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What is Responsible and Sustainable Tourism

Eco-friendly, green, climate-neutral, mindful, slow, ethical, local, respectful… responsible and sustainable tourism come with a whole bunch of terms these days.
But what do they actually stand for?

And even more important:
How can we become more responsible and sustainable when traveling?

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The growing tourism industry

The tourism industry is one of the biggest industries in the world and it´s constantly growing. The prognosis are promising and worrying at the same time. Conventional tourism is cheaper than ever and mass tourism is arising in more and more places all around the world.

Angkor Wat temple at sunrise with pink and pruple sky and many people in front of it
Mass tourism in Angkor Wat: people from all over the world travel here to visit the ruins (including us, of course, that day)

On the one side, with rising living standards an increasing amount of people can afford to travel the world. Besides exploring new places, traveling might be a good thing when it comes to respecting different cultures and a better understanding of our planet.

On the other side, only a small number of tourists tend to realize their actual impact on global warming, wildlife extinction and collapsing ecosystems.

The head of a male Komodo Dragon in the grass on Komodo Island
The Komodo National Park will close in January 2020 temporary to rehabilitate the ecosystem

Nevertheless, the awareness of responsible and sustainable tourism is constantly gaining in popularity and will be the core topic of the worldwide tourism industry in 2020. Due to the media, the trend “flight-shame” (with it’s greatest supporter Greta Thunberg) is already supposed to slow down the flight industry for example.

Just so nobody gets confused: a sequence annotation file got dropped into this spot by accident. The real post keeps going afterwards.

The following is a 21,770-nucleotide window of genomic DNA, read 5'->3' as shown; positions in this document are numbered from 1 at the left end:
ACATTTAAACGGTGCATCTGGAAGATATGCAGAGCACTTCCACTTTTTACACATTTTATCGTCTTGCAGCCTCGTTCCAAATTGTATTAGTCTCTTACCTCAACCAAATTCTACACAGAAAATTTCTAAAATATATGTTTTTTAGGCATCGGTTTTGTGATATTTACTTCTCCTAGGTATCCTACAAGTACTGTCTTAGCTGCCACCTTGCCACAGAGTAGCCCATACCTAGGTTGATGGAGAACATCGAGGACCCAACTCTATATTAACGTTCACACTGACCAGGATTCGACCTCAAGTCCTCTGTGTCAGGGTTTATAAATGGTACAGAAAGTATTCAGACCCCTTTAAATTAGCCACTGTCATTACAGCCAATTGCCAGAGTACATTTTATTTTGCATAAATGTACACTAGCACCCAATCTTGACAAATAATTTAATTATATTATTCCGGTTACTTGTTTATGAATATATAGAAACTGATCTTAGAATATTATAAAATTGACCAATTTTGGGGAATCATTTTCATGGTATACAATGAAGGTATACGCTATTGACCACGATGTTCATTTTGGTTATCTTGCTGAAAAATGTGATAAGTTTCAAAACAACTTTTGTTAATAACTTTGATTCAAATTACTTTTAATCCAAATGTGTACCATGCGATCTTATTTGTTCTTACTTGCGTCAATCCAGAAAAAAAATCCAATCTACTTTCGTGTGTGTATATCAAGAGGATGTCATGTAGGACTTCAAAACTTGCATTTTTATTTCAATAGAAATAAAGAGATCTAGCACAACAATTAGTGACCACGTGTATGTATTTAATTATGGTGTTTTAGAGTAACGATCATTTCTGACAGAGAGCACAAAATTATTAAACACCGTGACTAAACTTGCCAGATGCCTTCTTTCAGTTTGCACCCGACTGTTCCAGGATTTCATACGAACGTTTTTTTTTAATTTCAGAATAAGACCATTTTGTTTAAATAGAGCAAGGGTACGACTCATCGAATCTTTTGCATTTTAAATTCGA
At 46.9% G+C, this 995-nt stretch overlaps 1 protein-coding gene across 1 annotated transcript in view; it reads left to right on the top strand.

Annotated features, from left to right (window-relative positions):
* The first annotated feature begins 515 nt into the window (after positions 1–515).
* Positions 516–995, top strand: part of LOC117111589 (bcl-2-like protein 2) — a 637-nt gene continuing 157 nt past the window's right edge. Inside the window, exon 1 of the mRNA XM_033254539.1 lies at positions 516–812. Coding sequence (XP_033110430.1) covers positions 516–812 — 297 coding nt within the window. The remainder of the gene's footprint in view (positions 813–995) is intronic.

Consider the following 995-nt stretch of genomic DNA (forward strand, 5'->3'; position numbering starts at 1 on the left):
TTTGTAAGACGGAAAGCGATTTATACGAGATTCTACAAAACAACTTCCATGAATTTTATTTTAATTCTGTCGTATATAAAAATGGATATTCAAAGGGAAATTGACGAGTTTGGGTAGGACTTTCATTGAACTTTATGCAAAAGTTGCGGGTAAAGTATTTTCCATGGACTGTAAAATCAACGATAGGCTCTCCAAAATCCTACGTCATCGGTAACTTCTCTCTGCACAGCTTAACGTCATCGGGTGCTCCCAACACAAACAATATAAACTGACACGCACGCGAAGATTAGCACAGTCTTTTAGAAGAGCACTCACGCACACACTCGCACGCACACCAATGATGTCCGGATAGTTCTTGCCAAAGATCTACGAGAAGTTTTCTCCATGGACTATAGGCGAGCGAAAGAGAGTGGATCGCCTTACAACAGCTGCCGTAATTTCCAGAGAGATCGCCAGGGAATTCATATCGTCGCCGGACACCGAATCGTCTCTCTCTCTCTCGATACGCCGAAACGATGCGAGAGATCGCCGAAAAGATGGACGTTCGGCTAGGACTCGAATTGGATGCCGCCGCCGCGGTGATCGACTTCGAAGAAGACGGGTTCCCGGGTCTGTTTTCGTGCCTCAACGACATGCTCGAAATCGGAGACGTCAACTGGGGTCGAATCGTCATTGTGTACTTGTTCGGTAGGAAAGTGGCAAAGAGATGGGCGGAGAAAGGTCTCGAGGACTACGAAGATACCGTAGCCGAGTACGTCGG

Hopefully, the trend towards more sustainability will continue as it will be crucial for a future worth living.

But what does responsible and sustainable tourism actually mean?

It seems like there is a lot of misconception and this might be due to unsettled definitions. As a result, travelers are confused about the terms. Some might even think that sustainable tourism is an extreme or unrealistic effort.

We have made responsible and sustainable tourism our life-task and therefore answer some basic questions about it here.

Responsible tourism

A wooden staircase is leading the way through the jungle into the sunlight
We need to take responsibility for our ecological footprint during our adventures

A definition of responsible tourism:

Responsible tourism is about making better places, for local people and tourists. One of the founding principles of responsible tourism was to firmly root in ethical values.

Responsible tourism means:

  1. volunteer
  2. shop locally
  3. be careful with animal-related activities
  4. respect local culture and people
  5. reasonable bargaining
  6. don’t give money to beggars
  7. educate others (in a friendly way)
  8. dispose of your waste properly

In conclusion, responsible tourism can be a synonym to ethical, mindful and respectful tourism. Yet responsible tourism does not explicitly include to travel environmentally sustainable.

Sustainable tourism

A definition of sustainable tourism is:

Sustainable tourism is the concept of visiting somewhere as a tourist and trying to make a positive impact on the environment, society, and economy.

Corals displaying the word 'dead' on the beach of Gili Asahan
We collected dead corals to remind of the dying marine ecosystem caused by climate change

In terms of the environment, sustainable tourism is all about:

  1. reducing your footprint
  2. minimizing your waste
  3. avoid activities with unreasonable resource consumption
  4. travel light
  5. eat sustainable and healthy
  6. save water and energy
  7. bring your reusables (bottle, box, and cutlery)
  8. use public services

Hence, sustainable tourism can be compared with eco-friendly, climate-neutral, green, slow and local tourism.

Why and how to travel more sustainable

Flying, cruise ships and ferries have a huge negative impact on our earth, because of their vast CO2-emissions. We hope that in the future there will be an increasing number of tourists stop legitimating long-distance trips and cruise holidays with their personal compulsion to see the most remote places.